where zt is an iid white noise sequence with zero mean and constant covariance matrix II. The conditional covariance matrix Σt is modeled as

where Dt = Diag(σ1,t,…,σN,t) is the normalized noise vector C, and the covariance matrix ηt=C-1wt (ie, it contains diagonal elements equal to 1).

Basically, with this model, the diagonal matrix Dt contains a set of univariate GARCH models, and then the matrix C contains some correlations between the sequences. The main disadvantage of this model is that the matrix C is constant. To overcome this problem, DCC is proposed as

where Ct contains diagonal elements equal to 1. To enforce a diagonal element equal to 1, Engle models it as

Qt has arbitrary diagonal elements and follows the model

We will generate data, estimate parameters and forecasts.

• SPDR S＆P 500 ETF
• 20+ Year Treasury Bond ETFs
• IEF: 7-10 Year Treasury Bond ETF
``# Download data prices &lt;- xts()head(prices)#&gt; SPY TLT IEF#&gt; 2013-01-02 127.8779 99.85183 93.65224#&gt; 2013-01-03 127.5890 98.49886 93.17085#&gt; 2013-01-04 126# 9&gt;3.849 2013-01-07 127.7991 98.92480 93.26714#&gt; 2013-01-08 127.4314 99.57622 93.49468#&gt; 2013-01-09 127.7553 99.48438 93.54719# Plot three &quot;logarithmic price series of three ETFs&quot; Number price&quot;, legend.loc = &quot;topleft&quot;)``

First, we define the model:

``# Specify iid univariate time series model ugarch_spec # Specify DCC model spec( multispec(replicate(spec, n = 3))``

Next, we fit the model:

``# 估计模型#> #> *---------------------------------*#> *          DCC GARCH Fit          *#> *---------------------------------*#> #> Distribution         :  mvnorm#> Model                :  DCC(1,1)#> No. Parameters       :  44#> \[VAR GARCH DCC UncQ\] : \[30+9+2+3\]#> No. Series           :  3#> No. Obs.             :  1007#> Log-Likelihood       :  12198.4#> Av.Log-Likelihood    :  12.11 #> #> Optimal Parameters#> -----------------------------------#>               Estimate  Std. Error   t value Pr(>|t|)#> \[SPY\].omega   0.000004    0.000000  11.71585 0.000000#> \[SPY\].alpha1  0.050124    0.005307   9.44472 0.000000#> \[SPY\].beta1   0.870051    0.011160  77.96041 0.000000#> \[TLT\].omega   0.000001    0.000001   0.93156 0.351563#> \[TLT\].alpha1  0.019716    0.010126   1.94707 0.051527#> \[TLT\].beta1   0.963760    0.006434 149.79210 0.000000#> \[IEF\].omega   0.000000    0.000001   0.46913 0.638979#> \[IEF\].alpha1  0.031741    0.023152   1.37097 0.170385#> \[IEF\].beta1   0.937777    0.016498  56.84336 0.000000#> \[Joint\]dcca1  0.033573    0.014918   2.25044 0.024421#> \[Joint\]dccb1  0.859787    0.079589  10.80278 0.000000#> #> Information Criteria#> ---------------------#>                     #> Akaike       -24.140#> Bayes        -23.925#> Shibata      -24.143#> Hannan-Quinn -24.058#> #> #> Elapsed time : 0.8804049``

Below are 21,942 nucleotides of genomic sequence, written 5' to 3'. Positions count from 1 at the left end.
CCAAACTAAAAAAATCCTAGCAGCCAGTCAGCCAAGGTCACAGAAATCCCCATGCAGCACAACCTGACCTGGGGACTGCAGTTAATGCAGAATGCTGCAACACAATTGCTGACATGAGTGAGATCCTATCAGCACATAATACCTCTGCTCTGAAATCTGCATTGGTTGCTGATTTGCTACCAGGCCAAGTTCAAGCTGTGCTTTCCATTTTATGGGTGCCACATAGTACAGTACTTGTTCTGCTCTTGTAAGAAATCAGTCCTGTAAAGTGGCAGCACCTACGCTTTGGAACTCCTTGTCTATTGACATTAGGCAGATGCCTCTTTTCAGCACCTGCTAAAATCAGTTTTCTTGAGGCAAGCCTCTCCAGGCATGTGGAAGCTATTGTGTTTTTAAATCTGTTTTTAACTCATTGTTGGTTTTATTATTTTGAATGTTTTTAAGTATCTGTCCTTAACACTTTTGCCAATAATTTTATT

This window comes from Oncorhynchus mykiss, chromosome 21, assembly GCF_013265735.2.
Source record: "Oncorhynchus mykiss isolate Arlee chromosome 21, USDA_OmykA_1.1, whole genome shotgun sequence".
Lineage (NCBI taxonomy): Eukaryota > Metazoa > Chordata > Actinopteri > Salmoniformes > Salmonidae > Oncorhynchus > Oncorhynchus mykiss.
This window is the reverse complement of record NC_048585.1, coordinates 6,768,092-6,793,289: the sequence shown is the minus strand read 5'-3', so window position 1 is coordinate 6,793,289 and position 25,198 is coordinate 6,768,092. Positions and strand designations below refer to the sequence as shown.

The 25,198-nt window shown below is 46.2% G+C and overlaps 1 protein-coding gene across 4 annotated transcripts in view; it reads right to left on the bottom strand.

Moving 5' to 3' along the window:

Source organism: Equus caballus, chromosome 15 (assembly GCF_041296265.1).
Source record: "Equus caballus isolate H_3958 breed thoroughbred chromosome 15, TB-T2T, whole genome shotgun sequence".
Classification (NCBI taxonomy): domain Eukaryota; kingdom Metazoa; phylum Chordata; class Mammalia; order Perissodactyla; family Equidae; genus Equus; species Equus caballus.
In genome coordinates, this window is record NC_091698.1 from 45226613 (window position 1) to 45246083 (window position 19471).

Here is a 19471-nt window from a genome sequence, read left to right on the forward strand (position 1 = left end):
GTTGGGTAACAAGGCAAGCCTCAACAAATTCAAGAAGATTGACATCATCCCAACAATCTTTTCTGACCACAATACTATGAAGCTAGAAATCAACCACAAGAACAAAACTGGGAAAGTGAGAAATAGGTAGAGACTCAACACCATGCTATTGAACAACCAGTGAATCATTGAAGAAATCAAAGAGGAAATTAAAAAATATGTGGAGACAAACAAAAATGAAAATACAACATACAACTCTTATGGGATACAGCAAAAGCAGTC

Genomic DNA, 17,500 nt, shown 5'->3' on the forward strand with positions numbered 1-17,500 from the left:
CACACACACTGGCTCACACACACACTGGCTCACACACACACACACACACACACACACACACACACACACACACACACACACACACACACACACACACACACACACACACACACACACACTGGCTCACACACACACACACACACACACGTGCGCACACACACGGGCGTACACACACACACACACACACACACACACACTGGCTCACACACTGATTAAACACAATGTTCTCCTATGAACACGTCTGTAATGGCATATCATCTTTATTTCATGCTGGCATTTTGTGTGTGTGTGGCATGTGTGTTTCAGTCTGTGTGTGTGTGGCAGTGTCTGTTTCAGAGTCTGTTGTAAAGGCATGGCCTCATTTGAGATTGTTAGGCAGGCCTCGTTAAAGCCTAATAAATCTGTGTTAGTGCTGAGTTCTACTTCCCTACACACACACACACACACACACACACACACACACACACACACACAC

We can plot the time-varying correlation:

``# Extract time-varying covariance and correlation matrix dim(dcc\_cor)#&gt; \[1\] 3 3 1007#plot(corr\_t main = &quot;time-varying correlation&quot;, legend.loc = &quot;left&quot;)``

We see a very high and fairly stable correlation between the two income ETFs. The correlation with SPY is small and fluctuates in an interval less than 0.